Used widely in industry for wiring, electronics, metal plating and fabrication, pigments, and dyes They enter the environment when they are disposed of improperly Heavy metals that are fat soluble and break down slowly can bioaccumulate and biomagnify E-waste is growing Electronic waste (e-waste) = waste involving electronic devices Computers, printers, cell phones, TVs, MP3 players

Americans discard 400 million devices/year 67% are still in working order They are put in landfills, but should be treated as hazardous waste Valuable trace minerals can be recovered the 2010 Olympic medals were made from e-waste! Before disposing of hazardous waste

Hazardous waste used to be discarded without special treatment People did not know it was harmful to human health They assumed the substances would disappear or be diluted Since the 1980s, cities have designated sites or collection days to gather household hazardous waste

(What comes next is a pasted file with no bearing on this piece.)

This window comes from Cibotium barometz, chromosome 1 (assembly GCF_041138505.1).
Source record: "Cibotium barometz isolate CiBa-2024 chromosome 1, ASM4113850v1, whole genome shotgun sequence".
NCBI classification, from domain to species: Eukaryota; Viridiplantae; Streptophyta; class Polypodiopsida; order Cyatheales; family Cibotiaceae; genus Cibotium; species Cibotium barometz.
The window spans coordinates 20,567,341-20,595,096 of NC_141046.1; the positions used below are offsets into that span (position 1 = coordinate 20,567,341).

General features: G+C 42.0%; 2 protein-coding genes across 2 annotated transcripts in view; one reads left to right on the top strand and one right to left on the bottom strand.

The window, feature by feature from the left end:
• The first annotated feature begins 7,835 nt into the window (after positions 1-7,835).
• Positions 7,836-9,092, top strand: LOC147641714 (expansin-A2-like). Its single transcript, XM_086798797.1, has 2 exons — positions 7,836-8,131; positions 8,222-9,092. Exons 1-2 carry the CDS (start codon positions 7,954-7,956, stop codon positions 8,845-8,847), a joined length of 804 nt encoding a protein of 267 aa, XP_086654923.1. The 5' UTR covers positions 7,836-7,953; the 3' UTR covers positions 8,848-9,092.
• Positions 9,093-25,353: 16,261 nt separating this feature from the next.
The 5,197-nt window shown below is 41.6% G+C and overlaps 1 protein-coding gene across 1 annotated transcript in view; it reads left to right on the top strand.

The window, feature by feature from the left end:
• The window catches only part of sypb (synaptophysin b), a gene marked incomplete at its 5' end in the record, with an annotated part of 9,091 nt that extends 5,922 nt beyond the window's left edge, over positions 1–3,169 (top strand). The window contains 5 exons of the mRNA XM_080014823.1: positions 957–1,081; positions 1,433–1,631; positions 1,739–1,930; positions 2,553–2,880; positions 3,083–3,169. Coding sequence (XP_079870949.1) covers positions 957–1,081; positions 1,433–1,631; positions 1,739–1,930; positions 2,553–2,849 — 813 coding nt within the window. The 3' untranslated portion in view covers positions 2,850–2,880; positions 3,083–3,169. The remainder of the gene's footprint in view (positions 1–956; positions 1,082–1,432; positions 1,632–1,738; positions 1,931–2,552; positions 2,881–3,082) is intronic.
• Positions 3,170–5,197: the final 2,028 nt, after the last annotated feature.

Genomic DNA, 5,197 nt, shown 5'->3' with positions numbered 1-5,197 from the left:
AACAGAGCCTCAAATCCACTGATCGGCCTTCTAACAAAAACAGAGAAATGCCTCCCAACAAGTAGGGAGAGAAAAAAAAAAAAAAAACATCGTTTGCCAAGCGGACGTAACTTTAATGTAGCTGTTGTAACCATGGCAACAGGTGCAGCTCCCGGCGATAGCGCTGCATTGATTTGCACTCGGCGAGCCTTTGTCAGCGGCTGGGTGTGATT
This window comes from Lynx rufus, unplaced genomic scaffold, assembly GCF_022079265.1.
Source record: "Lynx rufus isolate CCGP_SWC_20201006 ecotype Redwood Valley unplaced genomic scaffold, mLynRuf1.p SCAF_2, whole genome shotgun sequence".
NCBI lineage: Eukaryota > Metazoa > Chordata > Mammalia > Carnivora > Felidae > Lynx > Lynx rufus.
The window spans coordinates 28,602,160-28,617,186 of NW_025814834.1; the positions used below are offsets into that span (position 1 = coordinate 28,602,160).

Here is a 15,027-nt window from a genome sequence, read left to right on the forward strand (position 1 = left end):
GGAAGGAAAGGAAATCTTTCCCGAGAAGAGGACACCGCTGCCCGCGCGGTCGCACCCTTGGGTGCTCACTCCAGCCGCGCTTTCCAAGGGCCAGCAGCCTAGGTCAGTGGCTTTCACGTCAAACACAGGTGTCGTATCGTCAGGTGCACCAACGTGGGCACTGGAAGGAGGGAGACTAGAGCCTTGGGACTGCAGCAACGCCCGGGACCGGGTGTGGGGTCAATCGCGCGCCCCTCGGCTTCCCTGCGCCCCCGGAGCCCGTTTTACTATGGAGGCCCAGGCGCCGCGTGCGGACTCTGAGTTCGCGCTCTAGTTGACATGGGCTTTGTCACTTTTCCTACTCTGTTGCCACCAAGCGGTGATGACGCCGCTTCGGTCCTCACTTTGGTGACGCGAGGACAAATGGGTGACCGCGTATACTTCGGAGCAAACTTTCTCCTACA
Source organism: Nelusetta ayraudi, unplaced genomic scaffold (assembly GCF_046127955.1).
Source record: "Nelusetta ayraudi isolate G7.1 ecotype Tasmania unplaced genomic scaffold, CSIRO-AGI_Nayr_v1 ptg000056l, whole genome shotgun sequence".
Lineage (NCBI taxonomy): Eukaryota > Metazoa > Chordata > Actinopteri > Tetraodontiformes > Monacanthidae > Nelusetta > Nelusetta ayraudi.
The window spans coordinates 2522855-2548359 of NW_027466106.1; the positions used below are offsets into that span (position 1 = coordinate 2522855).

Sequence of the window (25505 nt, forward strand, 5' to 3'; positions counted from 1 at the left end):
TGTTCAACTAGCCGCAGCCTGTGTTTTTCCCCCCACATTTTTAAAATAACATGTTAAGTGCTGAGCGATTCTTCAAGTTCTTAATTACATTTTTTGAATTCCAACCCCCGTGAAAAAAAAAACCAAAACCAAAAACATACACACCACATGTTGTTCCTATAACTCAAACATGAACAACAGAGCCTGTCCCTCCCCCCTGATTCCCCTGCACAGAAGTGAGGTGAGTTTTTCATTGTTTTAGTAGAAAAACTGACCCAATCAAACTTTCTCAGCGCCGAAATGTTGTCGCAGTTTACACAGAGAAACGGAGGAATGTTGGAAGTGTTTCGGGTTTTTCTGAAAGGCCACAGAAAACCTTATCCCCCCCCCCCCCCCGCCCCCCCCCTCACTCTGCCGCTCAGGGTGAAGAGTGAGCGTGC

RCRA Resource Conservation and Recovery Act (RCRA) = states must manage hazardous waste Large generators of hazardous waste must obtain permits Materials must be tracked from cradle to grave Intended to prevent illegal dumping

Illegal dumping of hazardous waste Hazardous waste disposal is costly It results in illegal and anonymous dumping Illegal dumping creates health risks Along with financial headaches for dealing with it Industrial nations illegally dump in developing